The one thing that really bugs me about this release though is that Cookie Jar/Millcreek decided to only put out 10 of the 13 total episodes.  I’m having a hard time getting my head around the logic behind holding back three episodes.  Generally the price of production would pop up as a reason why, but when you compare this release with that of the two Littles DVDs, money really doesn’t seem to be a factor.  Even if they would have included a second disc I doubt it would have inflated the price point much, I mean the difference between the Complete and Best of Littles sets are only $3 (and that represents 19 additional episodes and 2 feature films.)  Though they might release a second disc in the future, I have a feeling we’re never going to see it.  I’m not sure if there was an issue with the master tapes on these cartoons, or if there is some other reason why they chose not to release these three episodes.  Personally I really think they dropped the ball on this release.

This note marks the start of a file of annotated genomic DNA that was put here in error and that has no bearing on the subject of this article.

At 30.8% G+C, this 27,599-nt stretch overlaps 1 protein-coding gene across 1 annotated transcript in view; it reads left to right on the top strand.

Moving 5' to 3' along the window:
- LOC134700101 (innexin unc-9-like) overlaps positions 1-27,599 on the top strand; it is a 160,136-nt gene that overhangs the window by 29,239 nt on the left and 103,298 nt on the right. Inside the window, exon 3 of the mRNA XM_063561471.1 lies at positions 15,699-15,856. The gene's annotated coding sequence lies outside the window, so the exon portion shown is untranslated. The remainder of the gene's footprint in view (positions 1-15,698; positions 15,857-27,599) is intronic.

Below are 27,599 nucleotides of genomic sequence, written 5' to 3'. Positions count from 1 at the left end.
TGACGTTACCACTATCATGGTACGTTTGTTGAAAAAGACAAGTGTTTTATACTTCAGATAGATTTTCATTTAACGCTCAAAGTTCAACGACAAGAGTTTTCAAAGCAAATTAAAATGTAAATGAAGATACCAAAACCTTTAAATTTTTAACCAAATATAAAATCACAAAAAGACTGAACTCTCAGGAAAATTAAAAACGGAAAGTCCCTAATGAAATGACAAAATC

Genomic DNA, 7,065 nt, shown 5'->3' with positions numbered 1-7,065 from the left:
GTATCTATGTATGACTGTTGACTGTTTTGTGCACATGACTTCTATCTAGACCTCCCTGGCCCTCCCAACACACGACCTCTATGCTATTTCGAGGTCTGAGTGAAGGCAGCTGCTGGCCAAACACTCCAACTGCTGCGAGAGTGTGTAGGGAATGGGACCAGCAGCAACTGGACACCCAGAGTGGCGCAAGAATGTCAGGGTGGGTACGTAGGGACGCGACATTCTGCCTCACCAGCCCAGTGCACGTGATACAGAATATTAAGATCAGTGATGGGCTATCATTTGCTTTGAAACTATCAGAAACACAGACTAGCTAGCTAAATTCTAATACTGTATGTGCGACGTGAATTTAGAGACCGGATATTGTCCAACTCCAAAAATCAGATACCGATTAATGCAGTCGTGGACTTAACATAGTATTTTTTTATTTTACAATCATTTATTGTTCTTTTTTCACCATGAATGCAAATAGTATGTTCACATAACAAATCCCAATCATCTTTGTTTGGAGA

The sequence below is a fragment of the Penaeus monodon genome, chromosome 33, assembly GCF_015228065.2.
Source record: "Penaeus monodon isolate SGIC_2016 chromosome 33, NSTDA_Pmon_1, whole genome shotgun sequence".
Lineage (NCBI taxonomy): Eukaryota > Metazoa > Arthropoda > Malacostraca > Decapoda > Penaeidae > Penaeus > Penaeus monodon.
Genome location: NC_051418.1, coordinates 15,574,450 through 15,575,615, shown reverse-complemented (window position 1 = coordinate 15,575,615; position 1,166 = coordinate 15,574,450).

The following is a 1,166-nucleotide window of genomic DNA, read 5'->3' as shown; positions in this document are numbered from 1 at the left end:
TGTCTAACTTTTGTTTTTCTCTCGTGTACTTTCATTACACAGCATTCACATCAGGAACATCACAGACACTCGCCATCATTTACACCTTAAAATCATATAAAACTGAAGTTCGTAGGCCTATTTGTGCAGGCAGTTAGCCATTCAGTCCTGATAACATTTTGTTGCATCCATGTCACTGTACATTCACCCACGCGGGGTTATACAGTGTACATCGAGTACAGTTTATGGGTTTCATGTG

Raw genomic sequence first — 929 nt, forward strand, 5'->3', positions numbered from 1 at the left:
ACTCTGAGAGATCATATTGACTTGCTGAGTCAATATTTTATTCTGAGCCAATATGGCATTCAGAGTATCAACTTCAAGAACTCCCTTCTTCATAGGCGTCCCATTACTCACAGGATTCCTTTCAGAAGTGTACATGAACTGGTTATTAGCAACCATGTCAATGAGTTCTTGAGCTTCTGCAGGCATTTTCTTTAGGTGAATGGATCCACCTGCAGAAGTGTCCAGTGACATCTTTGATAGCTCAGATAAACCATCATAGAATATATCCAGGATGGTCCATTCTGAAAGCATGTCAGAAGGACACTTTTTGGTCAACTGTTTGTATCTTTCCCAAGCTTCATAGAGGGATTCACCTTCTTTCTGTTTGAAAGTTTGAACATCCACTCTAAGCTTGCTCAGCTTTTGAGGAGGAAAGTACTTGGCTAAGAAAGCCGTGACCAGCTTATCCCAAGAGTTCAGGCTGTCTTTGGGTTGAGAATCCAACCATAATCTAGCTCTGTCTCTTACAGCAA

On a positive note, I have copies of the Littles DVDs to give away this week.  To enter for a chance to win a copy of either the Complete Littles DVD set (1st place winner) or the Best Of disc (2nd place winner), head on over to the Branded in the 80s Facebook page (like it, if you haven’t) and leave a comment/response on the discussion board under the Littles DVD Contest thread with the name of your favorite Littles character. I’ll be picking a winner at random on Monday, August 8th at 2:00pm est.  Remember, these are region 1 DVDs, so if you’re an international reader take note. Good luck!

Wanna win the first 33 episodes of the original Thundercats on DVD?

**UPDATE**  The winner of this set has been picked!  Congrats Mark H.  I’ve notified you via the Facebook messaging system.  Stay tuned next week for another DVD giveaway!

With the new Thundercats revamp set to launch on July 29th on the Cartoon Network I thought it would be a great time for a new contest!